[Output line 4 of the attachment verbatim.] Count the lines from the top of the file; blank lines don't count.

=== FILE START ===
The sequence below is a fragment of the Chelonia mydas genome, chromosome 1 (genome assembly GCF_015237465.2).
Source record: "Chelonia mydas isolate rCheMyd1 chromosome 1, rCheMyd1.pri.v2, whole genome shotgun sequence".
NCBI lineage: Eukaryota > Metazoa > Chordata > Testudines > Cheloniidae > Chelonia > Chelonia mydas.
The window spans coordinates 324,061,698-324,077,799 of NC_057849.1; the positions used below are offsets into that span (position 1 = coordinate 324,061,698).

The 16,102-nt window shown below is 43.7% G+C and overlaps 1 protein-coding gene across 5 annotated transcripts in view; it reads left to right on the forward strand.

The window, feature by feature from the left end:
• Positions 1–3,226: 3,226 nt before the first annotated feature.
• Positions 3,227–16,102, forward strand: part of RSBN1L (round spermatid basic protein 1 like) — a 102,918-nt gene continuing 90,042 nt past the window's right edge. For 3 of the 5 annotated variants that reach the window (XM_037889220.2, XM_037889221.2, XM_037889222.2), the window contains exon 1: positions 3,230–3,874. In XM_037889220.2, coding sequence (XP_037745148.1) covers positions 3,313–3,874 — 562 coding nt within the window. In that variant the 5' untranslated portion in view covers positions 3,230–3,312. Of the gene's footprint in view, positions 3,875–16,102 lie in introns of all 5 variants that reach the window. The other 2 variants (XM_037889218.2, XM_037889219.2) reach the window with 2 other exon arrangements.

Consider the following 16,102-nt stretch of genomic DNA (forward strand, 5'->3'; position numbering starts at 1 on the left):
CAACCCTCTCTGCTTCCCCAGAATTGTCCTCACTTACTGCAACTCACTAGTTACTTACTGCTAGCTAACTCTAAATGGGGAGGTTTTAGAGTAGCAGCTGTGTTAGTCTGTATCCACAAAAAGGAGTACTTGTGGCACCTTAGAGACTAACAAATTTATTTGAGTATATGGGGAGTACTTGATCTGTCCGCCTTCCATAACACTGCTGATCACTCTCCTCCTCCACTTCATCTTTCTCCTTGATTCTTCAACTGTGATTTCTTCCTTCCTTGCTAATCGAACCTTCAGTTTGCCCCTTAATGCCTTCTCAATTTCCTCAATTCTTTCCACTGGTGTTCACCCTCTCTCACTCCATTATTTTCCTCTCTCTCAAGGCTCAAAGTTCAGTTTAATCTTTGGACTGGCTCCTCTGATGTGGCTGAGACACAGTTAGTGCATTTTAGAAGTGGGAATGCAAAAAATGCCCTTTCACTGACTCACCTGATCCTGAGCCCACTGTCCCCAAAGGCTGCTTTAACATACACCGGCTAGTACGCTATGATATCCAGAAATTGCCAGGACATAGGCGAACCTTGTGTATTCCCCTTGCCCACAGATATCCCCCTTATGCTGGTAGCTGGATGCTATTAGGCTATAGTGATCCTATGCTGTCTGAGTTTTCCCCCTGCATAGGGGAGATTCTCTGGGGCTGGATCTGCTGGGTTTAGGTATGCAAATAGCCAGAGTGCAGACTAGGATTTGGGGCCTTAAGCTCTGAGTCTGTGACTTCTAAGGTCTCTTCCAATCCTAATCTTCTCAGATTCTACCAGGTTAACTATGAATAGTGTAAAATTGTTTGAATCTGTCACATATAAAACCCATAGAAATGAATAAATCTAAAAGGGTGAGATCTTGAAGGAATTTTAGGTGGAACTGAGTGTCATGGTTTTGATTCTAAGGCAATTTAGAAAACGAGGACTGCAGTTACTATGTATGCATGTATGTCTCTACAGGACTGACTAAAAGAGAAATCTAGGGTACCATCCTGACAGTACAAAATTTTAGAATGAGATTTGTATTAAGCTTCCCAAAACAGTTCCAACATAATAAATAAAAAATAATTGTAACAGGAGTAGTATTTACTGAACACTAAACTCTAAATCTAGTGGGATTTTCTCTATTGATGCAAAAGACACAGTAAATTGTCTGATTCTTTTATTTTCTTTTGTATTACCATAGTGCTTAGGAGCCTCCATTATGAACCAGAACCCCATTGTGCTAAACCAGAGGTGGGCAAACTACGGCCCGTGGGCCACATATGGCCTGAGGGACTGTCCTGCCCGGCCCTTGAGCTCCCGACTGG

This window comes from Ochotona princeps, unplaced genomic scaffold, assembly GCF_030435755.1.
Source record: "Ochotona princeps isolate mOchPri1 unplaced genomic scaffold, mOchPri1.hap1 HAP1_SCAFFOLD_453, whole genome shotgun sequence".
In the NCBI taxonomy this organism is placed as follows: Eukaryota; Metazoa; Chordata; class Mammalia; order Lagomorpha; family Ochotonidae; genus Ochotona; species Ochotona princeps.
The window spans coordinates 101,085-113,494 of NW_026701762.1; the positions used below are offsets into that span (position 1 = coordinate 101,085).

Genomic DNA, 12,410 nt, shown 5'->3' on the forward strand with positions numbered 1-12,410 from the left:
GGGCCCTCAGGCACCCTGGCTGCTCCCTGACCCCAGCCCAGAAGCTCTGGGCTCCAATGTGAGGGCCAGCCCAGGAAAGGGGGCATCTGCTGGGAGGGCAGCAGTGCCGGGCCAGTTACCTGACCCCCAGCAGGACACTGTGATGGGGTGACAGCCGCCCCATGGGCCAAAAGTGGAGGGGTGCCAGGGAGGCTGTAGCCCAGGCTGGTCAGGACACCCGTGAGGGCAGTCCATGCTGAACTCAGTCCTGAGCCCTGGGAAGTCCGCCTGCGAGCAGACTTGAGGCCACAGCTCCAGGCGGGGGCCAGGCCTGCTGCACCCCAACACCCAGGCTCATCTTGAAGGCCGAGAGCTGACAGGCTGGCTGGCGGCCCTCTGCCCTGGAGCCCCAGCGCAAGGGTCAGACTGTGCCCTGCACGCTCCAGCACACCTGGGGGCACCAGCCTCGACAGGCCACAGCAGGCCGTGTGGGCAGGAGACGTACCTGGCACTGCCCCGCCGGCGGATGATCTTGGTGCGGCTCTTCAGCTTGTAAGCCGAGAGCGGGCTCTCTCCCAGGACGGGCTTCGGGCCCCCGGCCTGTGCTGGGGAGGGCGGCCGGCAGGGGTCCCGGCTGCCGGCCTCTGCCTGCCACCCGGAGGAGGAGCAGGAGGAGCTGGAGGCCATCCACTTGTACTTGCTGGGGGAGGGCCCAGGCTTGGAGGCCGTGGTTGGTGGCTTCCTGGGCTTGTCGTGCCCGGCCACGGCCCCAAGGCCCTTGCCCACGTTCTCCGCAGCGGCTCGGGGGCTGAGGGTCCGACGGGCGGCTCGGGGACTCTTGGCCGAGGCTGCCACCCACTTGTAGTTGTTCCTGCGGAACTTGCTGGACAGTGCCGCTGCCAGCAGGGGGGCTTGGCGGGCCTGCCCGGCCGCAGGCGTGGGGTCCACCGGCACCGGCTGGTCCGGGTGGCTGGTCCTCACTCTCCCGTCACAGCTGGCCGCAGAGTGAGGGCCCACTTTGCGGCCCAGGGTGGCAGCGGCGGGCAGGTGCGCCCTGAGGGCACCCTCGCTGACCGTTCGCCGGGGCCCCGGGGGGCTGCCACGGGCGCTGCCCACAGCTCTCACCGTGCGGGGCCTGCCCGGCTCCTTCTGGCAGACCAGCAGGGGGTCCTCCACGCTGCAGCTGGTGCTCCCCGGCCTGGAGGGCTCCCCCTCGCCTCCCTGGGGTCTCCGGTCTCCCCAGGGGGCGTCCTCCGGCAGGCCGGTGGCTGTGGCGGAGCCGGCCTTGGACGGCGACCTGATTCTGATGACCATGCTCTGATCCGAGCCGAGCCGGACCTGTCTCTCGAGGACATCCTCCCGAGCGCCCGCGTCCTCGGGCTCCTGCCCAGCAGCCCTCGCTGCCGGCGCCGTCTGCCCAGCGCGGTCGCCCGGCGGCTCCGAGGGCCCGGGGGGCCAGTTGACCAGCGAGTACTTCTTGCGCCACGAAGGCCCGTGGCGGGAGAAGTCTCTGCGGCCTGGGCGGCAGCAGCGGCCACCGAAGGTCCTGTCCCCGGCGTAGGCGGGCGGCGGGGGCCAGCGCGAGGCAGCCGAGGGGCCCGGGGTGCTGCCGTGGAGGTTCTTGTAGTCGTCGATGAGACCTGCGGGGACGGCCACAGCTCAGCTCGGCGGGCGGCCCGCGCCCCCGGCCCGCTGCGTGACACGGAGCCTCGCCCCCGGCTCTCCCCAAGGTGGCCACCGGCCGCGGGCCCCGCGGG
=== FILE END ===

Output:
The window spans coordinates 324,061,698-324,077,799 of NC_057849.1; the positions used below are offsets into that span (position 1 = coordinate 324,061,698).